“We Are All Radioactive” – A Cringe-worthy Documentary Project?

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    Here is the teaser for “We Are All Radioactive,” a online documentary film project created by TokyoMango blogger Lisa Katayama and TED film director Jason Wishnow:

    The project appears to focus on the lives of fishermen and surfers in the town of Motoyoshi, on the northern tip of Miyagi prefecture. It is nearly 100 miles from the Fukushima Daiichi nuclear power plant, and far from areas that suffered dangerous contamination. According to crowd-soured data collected by Safecast, radiation values here are as low as any in their entire database. Why would the creators place their main emphasis on radiation when it would be an ideal place to film a documentary about the deadly and destructive tsunami?

    Could this be an another example of the international media brushing aside the main events of 3/11 in favor of scary stories about radiation?

    “We Are All Radioactive” as a title

    When I first saw the title, it made me cringe. I would like to think that it is a reference to the fact that the human body, like almost everything on earth, is indeed naturally radioactive. However, the information provided by the project’s creators strongly suggests that the title refers to Fukushima radiation contaminating the bodies of people in Japan.

    “Radioactive” marketing

    On the blog post announcing the project (emphasis added):

    “For now, please visit our campaign page to join the movement! We have lots of fun, meaningful interactive perks lined up for those who join the Radioactive community, like video messages from the characters and the chance to contribute your thoughts on a future episode. Super cool right?”

    So it’s “super cool” to “join the Radioactive community” and give them money. Coming to your internet connection on March 11th! Ugh.

    Fear-inducing sound bites

    The teaser uses sound bites from a YouTube video uploaded in May 2011 by Sendai-based herbalist Autumn Tess Taira. In the full source clip, Tess Taira expresses her total distrust of the radiation data being released at that time by Japanese authorities and compares it to the post-Chernobyl censorship by the Soviet Union. It reflects the frustration and stress that some people were feeling a few months after the tsunami, but were those fears justified? Although there are questions about the speed at which information was released in March and April, work by independent groups and journalists has failed to find any evidence that the Japanese government has been deliberately lying about radiation levels. I hope that the documentary makes this clear.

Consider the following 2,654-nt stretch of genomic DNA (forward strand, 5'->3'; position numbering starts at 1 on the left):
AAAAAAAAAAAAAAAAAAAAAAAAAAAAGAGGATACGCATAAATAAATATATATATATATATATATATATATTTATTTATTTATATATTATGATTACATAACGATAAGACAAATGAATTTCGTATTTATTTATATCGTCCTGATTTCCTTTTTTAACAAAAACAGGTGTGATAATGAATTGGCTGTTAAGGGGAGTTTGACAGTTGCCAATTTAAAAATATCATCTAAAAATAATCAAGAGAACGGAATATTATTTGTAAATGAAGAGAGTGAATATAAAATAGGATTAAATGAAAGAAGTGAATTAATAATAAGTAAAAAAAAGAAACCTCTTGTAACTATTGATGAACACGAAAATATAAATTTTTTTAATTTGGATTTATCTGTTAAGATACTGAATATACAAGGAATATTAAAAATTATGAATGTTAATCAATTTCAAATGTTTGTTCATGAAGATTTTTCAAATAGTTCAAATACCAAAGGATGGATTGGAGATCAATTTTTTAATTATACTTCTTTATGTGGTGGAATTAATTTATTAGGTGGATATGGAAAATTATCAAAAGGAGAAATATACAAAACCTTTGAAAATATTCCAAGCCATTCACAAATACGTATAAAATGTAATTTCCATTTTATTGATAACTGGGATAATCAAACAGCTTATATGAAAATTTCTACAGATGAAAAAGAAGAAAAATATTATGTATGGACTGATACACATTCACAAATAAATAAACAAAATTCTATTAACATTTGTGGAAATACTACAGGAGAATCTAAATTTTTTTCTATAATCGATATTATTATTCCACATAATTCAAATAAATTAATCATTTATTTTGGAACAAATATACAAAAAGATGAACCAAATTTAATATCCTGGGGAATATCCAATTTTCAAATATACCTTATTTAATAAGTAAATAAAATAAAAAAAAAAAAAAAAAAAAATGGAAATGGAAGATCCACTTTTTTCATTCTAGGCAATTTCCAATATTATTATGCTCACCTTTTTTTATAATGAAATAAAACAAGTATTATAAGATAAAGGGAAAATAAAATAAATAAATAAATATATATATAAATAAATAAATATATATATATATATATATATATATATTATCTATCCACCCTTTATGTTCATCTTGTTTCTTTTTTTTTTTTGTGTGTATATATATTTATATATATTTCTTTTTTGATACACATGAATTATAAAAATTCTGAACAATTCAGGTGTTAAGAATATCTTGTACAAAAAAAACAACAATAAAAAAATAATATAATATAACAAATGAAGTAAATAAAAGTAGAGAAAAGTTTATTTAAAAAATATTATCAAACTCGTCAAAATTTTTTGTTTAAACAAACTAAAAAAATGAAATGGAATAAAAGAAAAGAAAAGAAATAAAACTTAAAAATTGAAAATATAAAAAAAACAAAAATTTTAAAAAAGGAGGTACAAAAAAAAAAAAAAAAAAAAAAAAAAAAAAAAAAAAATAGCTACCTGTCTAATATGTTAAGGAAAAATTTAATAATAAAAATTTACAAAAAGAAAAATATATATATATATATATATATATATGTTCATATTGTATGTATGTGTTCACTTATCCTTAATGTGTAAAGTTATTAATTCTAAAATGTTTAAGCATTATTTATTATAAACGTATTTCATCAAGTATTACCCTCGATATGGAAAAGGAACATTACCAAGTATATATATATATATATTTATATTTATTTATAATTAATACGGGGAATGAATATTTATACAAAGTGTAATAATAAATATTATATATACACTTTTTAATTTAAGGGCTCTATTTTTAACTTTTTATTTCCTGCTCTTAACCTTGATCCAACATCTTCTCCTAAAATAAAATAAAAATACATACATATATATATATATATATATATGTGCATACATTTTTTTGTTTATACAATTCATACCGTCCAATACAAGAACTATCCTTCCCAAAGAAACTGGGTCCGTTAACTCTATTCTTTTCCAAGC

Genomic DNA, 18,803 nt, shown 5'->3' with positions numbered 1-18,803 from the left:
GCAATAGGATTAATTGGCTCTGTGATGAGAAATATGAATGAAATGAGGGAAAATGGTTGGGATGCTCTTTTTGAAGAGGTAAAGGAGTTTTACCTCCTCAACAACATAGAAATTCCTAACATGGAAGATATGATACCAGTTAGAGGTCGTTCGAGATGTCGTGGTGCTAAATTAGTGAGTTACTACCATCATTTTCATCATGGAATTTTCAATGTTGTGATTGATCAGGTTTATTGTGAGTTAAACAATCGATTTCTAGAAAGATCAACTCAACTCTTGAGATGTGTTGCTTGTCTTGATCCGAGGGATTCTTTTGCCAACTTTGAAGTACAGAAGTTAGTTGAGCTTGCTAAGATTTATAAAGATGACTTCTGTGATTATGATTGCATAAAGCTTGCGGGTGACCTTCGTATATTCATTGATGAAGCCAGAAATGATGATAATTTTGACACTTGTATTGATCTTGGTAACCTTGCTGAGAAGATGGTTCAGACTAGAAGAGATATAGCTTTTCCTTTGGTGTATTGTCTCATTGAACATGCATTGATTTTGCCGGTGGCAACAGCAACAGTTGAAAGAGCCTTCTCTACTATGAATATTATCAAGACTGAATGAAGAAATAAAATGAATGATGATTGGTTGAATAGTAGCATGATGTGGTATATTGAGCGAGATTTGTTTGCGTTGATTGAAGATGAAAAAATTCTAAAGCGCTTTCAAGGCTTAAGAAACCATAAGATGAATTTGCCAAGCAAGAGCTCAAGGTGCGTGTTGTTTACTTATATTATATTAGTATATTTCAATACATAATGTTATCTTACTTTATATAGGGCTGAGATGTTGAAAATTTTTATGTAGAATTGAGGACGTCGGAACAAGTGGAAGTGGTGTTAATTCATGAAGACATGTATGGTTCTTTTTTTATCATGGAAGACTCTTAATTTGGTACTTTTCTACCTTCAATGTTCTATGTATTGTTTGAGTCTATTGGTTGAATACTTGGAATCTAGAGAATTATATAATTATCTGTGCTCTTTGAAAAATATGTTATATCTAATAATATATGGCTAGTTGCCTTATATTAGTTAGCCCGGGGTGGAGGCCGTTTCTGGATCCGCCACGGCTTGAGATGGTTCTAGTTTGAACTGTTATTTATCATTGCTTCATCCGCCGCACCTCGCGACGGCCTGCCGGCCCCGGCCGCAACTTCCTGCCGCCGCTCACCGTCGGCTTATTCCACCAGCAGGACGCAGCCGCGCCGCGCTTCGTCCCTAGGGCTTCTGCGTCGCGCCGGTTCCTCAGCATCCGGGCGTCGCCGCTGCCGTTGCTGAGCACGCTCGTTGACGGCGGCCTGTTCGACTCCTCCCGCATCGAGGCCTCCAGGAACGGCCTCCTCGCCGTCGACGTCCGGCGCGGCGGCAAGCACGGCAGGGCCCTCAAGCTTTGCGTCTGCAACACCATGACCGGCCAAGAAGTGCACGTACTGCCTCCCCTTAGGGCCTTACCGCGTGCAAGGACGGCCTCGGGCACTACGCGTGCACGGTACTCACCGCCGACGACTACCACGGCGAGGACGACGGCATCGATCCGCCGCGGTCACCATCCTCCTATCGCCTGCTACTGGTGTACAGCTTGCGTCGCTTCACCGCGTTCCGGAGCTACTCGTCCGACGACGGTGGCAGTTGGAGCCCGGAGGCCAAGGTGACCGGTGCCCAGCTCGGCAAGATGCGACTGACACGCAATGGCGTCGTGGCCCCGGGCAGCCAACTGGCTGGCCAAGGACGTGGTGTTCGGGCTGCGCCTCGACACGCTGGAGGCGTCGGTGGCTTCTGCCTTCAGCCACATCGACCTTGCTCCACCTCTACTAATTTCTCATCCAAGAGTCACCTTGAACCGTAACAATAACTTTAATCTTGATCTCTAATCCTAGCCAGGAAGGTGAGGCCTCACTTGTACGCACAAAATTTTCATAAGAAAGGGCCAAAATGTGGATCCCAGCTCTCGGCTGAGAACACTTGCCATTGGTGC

The end of the teaser has audio that sounds like it is from a July 2011 video that shows a group of angry Fukushima city residents chasing a mid-level bureaucrat and demanding that he accept bottles of urine. Another good example of the kind of stress and frustration that people have been under, but their insistence that the Japanese government is trying to murder its own citizens need to be treated with some skeptism.

    Anti-nuclear groups as sources

    Two of the four organizations mentioned as sources of information are anti-nuclear groups (links added):

    “Our footage also touches on the work of Architecture for Humanity, Greenpeace, Surfrider Foundation, and Safecast — all major global non-profits dedicated to helping Japan respectively with post-earthquake reconstruction, human and environmental rights, water safety, and radiation monitoring.”

    It is troubling that the project is relying on information from political groups that seek to abolish all forms of nuclear energy. I suppose it is possible that they’ll mention that Greenpeace’s testing of food has found no dangerous levels of contamination, but the tone of the teaser suggests otherwise.

    Maybe only the project title and the teaser are cringe-worthy. Maybe they’ll properly explain the situation. This kind of project has the potential to be something good. I hope that I’m just overreacting.

    ( Update [ 9:00PM March 11, 2012]: I was hoping that I might have a chance to watch the first episode today and add some comments. But the video is not yet available. So much for the time zone in which the disaster actually took place. )

    ( Update [ 10:00AM March 12, 2012]: A day after March 11th and they still have not made their first episode available to the public. All that money, and they can’t meet their deadline to “unlock” content. )

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